Barium enemas are done in the radiology department of a hospital or clinic. The procedure usually takes 45 minutes to an hour and may cause some bloating and discomfort.

It is not possible to remove polyps or to take biopsies using a barium enema. Generally, if an abnormality is found, a colonoscopy will be recommended so that the abnormality can be biopsied.

Imaging Tests for Colorectal Cancer

If cancer is found, some imaging tests may be used to identify how far the cancer has spread.

Rectal ultrasound is an examination in which a device is inserted into the rectum. This device produces sound waves that are reflected by tissues of the rectum and nearby organs. The pattern of sound wave echoes is detected and analyzed by a computer to create an image of the rectum. Ultrasound may be used to see how deeply a rectal cancer has spread.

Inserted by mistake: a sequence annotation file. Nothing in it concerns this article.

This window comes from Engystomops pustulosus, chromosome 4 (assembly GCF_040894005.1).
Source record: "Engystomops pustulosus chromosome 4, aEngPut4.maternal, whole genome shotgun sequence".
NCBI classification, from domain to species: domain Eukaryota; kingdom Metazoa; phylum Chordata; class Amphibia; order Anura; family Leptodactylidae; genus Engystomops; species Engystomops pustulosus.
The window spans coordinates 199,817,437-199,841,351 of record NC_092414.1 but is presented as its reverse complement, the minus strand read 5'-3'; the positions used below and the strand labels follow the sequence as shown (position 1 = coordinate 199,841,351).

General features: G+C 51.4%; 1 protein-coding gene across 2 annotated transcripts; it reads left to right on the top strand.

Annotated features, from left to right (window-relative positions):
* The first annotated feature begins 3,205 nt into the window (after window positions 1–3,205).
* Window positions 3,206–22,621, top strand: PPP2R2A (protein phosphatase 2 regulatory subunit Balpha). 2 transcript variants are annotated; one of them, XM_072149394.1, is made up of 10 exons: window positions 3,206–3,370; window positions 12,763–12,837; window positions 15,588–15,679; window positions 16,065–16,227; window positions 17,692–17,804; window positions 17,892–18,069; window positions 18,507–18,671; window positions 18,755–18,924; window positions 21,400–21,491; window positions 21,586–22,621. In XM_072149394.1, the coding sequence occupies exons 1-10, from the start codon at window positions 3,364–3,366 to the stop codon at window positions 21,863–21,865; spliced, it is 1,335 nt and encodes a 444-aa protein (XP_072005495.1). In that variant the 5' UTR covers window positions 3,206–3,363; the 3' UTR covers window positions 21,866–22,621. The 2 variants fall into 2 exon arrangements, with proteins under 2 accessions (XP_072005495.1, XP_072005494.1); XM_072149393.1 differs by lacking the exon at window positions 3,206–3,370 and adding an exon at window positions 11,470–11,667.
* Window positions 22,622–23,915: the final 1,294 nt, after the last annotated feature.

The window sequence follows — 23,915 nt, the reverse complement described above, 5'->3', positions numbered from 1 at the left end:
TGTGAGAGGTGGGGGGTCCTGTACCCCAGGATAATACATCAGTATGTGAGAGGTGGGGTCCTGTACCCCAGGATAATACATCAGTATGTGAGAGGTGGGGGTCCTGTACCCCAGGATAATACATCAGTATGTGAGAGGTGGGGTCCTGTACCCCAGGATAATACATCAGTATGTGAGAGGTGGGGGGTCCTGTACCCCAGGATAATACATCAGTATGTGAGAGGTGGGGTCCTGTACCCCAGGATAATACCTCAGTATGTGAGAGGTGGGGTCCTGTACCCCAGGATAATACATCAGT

Computed tomography (CT) scan is an examination in which an x-ray beam is rotated around the body, to produce a series of two-dimensional images. A computer combines these images to produce a detailed, cross-sectional image map. This allows the physician to find out if a colorectal cancer has spread outside the bowel to other organs, such as the liver.

Magnetic resonance imaging (MRI) is an examination, which uses radio waves and strong magnets to scan tissues. The patterns are then taken by a computer and translated into a detailed image. MRIs can provide more detailed images than CT scans, and can also be used to detect the spread of colorectal cancer to the liver and other organs in the abdomen.

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  • A publication of:
  • Women's College Hospital